Sunday, February 20, 2011

Storage Solution and a Plan

Up until an hour ago, this is what the shelf against the back wall of my shop looked like, but the box of small scraps was on the bottom shelf.  That poor little cardboard box has been overflowing with little nearly-useless bits of nice wood for quite a while now, and spilling out onto the floor.  Yesterday I finally did something about it and made a drawer for that bottom shelf that would hold plenty of scraps (as well as the small scrap metal box on the shelf in the left corner).  I elected to use some of the wide Yellow Pine boards I got the other day, so I cut the pieces to length, shot the ends, laid out some half blind dovetails on the front and regular dovetails on the back, and went to work with the saw and chisel.  Because this is a piece of shop furniture and I don't really care about appearances, I went fast and the joints show it.  I would have just nailed the thing together, but I needed the practice on half blind dovetails (I've only cut one on some scrap before).  I did nail the bottom in with some cut nails, because I don't have a plow plane (which will need to change in the near future).

The completed drawer in it's new home, being very useful:
 In the above photo you can also see a few things that could be interesting, depending on your interests.  On top of the shelf I have two boxes, the bottom of which holds several axes.  The top box holds my Narex mortise chisels, my Lee Valley scrub plane, my Lee Valley carcass saw, and I have my two favorite axes resting on top.  There is also a plate of glass that I set there to get at something else.  The top shelf holds all of my glues and finishes, which doesn't really amount to much, but there it is.  The middle shelf (from left to right) holds my stapler, the dremel, a box of various drill and driver bits, a box of timberlock screws, some half-finished spoons, and a tackle box holding all of my screws and nails.  To the right of the shelf I have all of my hardwood, mostly Maple that I milled myself, but also a little Cherry and a couple pieces of some mystery wood that could be Mahogany.  Just out of the picture on the right is my hot water heater.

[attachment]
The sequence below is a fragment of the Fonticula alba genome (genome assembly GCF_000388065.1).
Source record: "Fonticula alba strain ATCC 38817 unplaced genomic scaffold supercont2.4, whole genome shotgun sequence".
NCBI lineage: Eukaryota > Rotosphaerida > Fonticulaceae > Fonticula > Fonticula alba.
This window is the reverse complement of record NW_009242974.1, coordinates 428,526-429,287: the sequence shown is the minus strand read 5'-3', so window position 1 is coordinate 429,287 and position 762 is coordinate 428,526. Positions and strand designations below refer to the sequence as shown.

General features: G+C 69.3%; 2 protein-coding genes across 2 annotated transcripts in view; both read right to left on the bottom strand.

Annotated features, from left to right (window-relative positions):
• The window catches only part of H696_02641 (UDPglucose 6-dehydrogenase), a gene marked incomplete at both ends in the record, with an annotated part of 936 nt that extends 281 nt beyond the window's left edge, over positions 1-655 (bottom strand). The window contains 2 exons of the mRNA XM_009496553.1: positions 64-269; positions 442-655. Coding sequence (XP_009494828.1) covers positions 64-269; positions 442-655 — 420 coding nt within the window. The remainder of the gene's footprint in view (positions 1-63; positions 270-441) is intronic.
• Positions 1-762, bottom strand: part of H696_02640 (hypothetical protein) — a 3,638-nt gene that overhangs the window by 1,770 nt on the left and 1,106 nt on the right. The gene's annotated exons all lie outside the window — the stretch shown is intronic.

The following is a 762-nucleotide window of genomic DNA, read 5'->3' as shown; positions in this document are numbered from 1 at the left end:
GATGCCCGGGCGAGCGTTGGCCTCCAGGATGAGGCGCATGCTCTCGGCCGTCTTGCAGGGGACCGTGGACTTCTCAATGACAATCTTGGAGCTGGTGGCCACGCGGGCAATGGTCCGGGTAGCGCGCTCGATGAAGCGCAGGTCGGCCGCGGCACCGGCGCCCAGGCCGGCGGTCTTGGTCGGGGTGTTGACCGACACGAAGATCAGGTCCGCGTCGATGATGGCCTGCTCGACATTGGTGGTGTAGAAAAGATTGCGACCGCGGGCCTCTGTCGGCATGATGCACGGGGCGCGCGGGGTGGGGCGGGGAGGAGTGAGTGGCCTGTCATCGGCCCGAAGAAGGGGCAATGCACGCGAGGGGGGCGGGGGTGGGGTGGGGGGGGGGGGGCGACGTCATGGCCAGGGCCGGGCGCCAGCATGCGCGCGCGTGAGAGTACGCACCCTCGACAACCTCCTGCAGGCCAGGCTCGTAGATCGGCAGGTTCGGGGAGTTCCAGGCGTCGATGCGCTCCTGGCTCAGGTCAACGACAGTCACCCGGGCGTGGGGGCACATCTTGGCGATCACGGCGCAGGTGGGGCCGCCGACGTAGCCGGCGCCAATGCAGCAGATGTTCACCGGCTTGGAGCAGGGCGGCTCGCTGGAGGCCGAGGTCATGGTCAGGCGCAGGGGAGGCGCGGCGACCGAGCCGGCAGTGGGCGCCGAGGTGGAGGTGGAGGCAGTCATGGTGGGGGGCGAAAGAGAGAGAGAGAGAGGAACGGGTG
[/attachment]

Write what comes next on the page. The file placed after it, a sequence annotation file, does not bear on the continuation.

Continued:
A friend of mine approached me about building a storage solution for her DVD collection, which is currently about 320 strong.  I have been drawing up ideas based on 400, to allow for some growth.  We met up last night to see which of the ideas she likes most, and we settled on a fairly basic frame and panel design.  This unit will end up being about 68" tall and about 36" wide, so it will be no small thing.  Right now we're leaning toward Cherry for the carcass and a high quality plywood for the panels, with glass in the doors.  The curved sides are due to the distortion in my camera lens, all the lines are supposed to be straight.  I'm thinking I'll aim for the main carcass pieces to be 3" wide on the face, with the door frame about 2" wide.  On the scale drawing it looks about right to my eye.  I think I'll want to use knife hinges to keep the clean lines on the front, but I'm not sure what to do about pulls for the doors yet.  Maybe a couple of those things that allow you to press the door in, and then it springs out.   I'm definitely going to need a plow plane for this project.

No comments:

Post a Comment